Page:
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Zack Snyder says his cut of Justice League has 'a solid 2 1/2 hours of unseen footage'
Director Zack Snyder seemingly contradicted himself today while breaking down the HBO Max trailer for his upcoming cut of Justice League. Just a few days back, the director went on record, stating that his version of the movie (out next year) would only have 4 or 5 minutes of new content. Today, he seemed to recant that figure with a new estimate that far exceeds the first one.
"I am looking at the actual visual effects shots because the cut is locked, so I'm just looking at these shots everyday as they come in," he said. "It's really exciting and I'm excited for you guys to see the giant amount of movie that you have coming your way ... It is probably a solid 2 and 1/2 hours of unseen footage in this movie. I would imagine, something like that. So yeah, that's gonna be fun for everyone to experience this for the first time."
Right now, it's unclear whether "unseen footage" means deleted scenes or reshoots. Since the fabled "Snyder Cut" will be about four hours long, it stands to reason that there's going to be two (or more) hours of stuff that wasn't in the existing theatrical cut finished by Joss Whedon. How much was trimmed to get the blockbuster down to a two-hour runtime and how much went un-filmed after Snyder left the project? Apparently... a whole lot?
Watch the updated trailer below:
Mysteries and contradictory comments notwithstanding, Snyder's breakdown of the trailer yielded a bunch of interesting tidbits that helped shine a light on some of the theories SYFY WIRE put forth in its own breakdown. Taking to Vero (his social media platform of choice), Snyder went shot-by-shot, offering up detailed commentary about specific sequences and teasing out others with vague hints.
For instance, he pointed out a blink-and-you'll-miss-it Joker playing card that whips across the screen at the 14-second mark, which depicts a post-apocalyptic Earth overthrown by Darkseid and his minions. In our own analysis of the trailer, we noticed the decimated Hall of Justice, but somehow missed the card.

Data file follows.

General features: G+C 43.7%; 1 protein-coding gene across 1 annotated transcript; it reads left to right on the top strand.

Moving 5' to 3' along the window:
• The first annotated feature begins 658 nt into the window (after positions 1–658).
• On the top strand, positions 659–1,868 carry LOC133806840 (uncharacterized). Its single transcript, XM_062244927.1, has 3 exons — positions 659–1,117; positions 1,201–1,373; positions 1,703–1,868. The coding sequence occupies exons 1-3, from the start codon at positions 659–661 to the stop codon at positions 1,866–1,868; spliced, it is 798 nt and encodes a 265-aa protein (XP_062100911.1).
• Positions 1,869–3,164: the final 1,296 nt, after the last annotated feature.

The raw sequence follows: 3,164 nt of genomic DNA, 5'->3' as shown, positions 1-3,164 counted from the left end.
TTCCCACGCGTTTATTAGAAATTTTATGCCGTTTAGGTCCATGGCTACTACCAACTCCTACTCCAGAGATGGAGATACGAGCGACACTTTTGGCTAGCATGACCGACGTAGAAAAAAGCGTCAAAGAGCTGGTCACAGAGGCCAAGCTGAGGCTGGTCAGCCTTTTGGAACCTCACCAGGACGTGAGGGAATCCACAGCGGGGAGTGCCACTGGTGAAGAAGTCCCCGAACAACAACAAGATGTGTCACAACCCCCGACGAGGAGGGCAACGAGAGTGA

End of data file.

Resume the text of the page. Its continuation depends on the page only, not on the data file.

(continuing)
"That's the same card that was taped to Batman's gun in [Batman v Superman] in the 'Knightmare' sequence," the filmmaker said, while refusing to give up other details. "I don't want to give too much away with this shot because there's a lot of cryptic messages in it and I don't want to explain too much of it ... Suffice it to say, a lot of the pieces are in this shot to what's planned," he added.
Snyder also talked at length about Ezra Miller's Flash and how he didn't want the character to be able to move people around via the Speed Force. "I know a lot of people love that aspect of it; I just don't ... I think it goes against physics," he explained. "You [can] say they're protected by the Speed Force, but that's open to interpretation. I feel like if you grab someone at the speed he's moving at, you could literally tear their arm out of its socket. He's moving so fast, it would literally peel the flesh off of somebody's body, so he's gotta be super careful with humans inside of the Speed Force."
While Barry can save people with his powers in the theatrical cut of Justice League, Snyder's take on the matter makes a little more sense, drama-wise. If Flash can't get people out of harm's way by being really fast, then he needs to get creative and solve problems without relying on his god-like abilities. In the Snyder Cut, we first meet Barry during the "doggy daycare sequence," as Snyder described it. Barry is applying for a job at a pet store when he saves Iris West (Candice Patton) from a car crash. He moves so quickly, in fact, that his shoes are incinerated in the process.
"We have a shot in the movie where he turns and the shoes just explode off his feet because they're not ready for that. A normal shoe wouldn't stay together," Snyder said. "It just shows how he needs his suit."
Sadly, the director confirmed that we won't see "a ton" of Iris in Justice League, nor will we get a lot of backstory when it comes to Barry's powers.
"I left that piece of story still out there to be told. I'd love to get at it at some point, but we'll see," Snyder continued. That said, we'll get an exploration of the character's relationship with his incarcerated father (played by Billy Crudup). All of these elements are good set-up for the standalone Flash project (written by Christina Hodson and helmed by Andy Muschietti) that's scheduled to hit theaters in summer 2022. "There's a lot of stuff happening with Barry, a lot of seeds planted that I'm excited to see more of," Snyder said.
HBO Max will release Zack Snyder's Justice League sometime in 2021. The film will be broken up into four, one-hour segments, but the streaming platform is also working on a version that will allow fans to watch the entire thing in one go.